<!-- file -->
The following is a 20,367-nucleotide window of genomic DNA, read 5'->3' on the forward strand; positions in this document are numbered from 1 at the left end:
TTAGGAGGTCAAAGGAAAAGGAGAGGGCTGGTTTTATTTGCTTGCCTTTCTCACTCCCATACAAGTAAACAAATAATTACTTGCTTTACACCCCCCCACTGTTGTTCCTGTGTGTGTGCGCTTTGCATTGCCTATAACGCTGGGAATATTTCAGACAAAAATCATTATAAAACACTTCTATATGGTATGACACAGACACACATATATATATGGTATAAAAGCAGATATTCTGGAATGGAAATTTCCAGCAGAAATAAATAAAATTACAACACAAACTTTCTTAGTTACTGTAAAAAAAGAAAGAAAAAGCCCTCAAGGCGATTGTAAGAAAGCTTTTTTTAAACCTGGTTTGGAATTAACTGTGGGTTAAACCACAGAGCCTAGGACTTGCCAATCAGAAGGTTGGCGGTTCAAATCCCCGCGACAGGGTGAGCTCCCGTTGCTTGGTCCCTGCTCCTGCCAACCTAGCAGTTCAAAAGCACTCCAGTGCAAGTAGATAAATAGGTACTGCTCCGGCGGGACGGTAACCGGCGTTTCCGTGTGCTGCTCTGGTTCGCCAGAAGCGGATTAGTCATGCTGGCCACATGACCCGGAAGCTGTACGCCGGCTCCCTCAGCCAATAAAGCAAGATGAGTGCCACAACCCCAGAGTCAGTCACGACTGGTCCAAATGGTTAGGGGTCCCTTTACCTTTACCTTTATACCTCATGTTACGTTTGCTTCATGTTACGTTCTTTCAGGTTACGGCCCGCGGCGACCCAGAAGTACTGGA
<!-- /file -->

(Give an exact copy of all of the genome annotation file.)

The following is a 20,367-nucleotide window of genomic DNA, read 5'->3' on the forward strand; positions in this document are numbered from 1 at the left end:
TTAGGAGGTCAAAGGAAAAGGAGAGGGCTGGTTTTATTTGCTTGCCTTTCTCACTCCCATACAAGTAAACAAATAATTACTTGCTTTACACCCCCCCACTGTTGTTCCTGTGTGTGTGCGCTTTGCATTGCCTATAACGCTGGGAATATTTCAGACAAAAATCATTATAAAACACTTCTATATGGTATGACACAGACACACATATATATATGGTATAAAAGCAGATATTCTGGAATGGAAATTTCCAGCAGAAATAAATAAAATTACAACACAAACTTTCTTAGTTACTGTAAAAAAAGAAAGAAAAAGCCCTCAAGGCGATTGTAAGAAAGCTTTTTTTAAACCTGGTTTGGAATTAACTGTGGGTTAAACCACAGAGCCTAGGACTTGCCAATCAGAAGGTTGGCGGTTCAAATCCCCGCGACAGGGTGAGCTCCCGTTGCTTGGTCCCTGCTCCTGCCAACCTAGCAGTTCAAAAGCACTCCAGTGCAAGTAGATAAATAGGTACTGCTCCGGCGGGACGGTAACCGGCGTTTCCGTGTGCTGCTCTGGTTCGCCAGAAGCGGATTAGTCATGCTGGCCACATGACCCGGAAGCTGTACGCCGGCTCCCTCAGCCAATAAAGCAAGATGAGTGCCACAACCCCAGAGTCAGTCACGACTGGTCCAAATGGTTAGGGGTCCCTTTACCTTTACCTTTATACCTCATGTTACGTTTGCTTCATGTTACGTTCTTTCAGGTTACGGCCCGCGGCGACCCAGAAGTACTGGA